The other reason we lost money, and I think nobody would argue this – even [Vice Chancellor for Clinical Programs] Dick Pierson would not argue this – the [University Hospital] billing system became dysfunctional for over a three-year period and our collection rate fell. When you look at collection rates, the denominator is your charges. If charges are raised, you expect the collection rate to fall down if you don’t expect to collect all that money. But it fell faster than it should have. The director of the Patient Billing Services and the chief financial officer of the hospital left. There was an internal university audit. It was quite critical of the situation, and it reached the press and the legislature. They really didn’t understand the problem. I think they focused on a couple of things that really were not very important, but the big problem was that we weren’t doing very well.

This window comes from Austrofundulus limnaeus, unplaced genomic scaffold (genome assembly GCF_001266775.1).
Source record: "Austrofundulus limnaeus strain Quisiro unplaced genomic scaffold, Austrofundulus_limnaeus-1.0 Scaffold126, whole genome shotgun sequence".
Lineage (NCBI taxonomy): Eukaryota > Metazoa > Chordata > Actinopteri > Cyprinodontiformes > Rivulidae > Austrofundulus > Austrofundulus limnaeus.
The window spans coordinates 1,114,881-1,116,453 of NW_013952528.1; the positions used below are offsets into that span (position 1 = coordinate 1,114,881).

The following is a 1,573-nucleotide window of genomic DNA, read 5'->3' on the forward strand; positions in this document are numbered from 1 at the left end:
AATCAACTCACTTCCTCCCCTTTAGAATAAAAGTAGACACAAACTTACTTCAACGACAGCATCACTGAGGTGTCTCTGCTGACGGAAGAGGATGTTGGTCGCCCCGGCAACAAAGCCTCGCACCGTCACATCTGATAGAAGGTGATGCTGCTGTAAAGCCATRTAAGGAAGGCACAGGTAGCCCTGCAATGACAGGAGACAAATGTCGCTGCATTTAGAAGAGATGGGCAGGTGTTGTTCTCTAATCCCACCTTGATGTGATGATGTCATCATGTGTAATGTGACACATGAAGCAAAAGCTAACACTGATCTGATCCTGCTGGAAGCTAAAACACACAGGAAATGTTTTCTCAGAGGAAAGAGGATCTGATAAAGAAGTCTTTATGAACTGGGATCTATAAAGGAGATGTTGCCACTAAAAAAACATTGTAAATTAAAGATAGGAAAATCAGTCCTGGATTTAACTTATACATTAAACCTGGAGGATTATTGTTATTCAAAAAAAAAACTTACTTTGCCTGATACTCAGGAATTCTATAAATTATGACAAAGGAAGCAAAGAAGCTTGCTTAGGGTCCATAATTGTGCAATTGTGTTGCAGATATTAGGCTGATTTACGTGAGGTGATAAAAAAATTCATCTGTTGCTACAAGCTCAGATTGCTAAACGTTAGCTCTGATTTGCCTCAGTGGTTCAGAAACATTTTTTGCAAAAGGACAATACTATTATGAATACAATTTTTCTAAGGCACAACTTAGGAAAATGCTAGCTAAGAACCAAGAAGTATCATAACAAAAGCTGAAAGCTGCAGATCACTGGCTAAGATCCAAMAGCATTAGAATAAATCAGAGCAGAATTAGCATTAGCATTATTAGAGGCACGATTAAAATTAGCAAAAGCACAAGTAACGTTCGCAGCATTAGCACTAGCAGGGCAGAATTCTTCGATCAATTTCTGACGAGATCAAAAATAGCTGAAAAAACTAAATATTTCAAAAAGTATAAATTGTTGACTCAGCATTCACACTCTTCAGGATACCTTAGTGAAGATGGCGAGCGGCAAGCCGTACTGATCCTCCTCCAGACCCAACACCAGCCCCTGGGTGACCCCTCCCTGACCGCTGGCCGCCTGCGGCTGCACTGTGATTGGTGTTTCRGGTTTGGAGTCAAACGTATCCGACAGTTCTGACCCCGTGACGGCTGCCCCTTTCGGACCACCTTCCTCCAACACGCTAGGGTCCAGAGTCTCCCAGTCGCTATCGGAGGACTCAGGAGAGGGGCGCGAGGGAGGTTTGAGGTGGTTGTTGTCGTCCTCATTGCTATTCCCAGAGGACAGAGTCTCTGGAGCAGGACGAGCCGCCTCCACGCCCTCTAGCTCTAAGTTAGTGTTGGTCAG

The turnaround really started, I think, with the hiring of a new director. Then Mr. Pierson employed an interim chief financial officer from one of the big six accounting companies. They wanted to do our business for the future, but intellectually they were very helpful to me, at least, because they familiarized me with the concept called “the revenue cycle.” It’s very complex, but the fact is collecting money in a hospital is not like collecting money from your local drug store or your local hardware store – it’s far more complicated. You have all these insurers, each insurer has multiple contracts with different companies and then we have people coming in to all sorts of doctors here, in and out of the hospital, and different charges for each. The point of the revenue cycle is, start out and make sure people can get to the hospital and make sure they are registered properly. To get a registration correct, someone has to put about 20 different items into the fields of a computerized record. If one is wrong, we probably will not get paid right away. Then, we have to make sure everyone who comes here actually gets a bill for whatever was done. All those things are being done now, but not done as well before. We worked through the patient billing services and made sure the charges were correct and made sure contracts are correct. Dick [Pierson] also hired Art T. Finley to look at our contracting to make sure we are contracting for as much as we possibly can for the business that we do.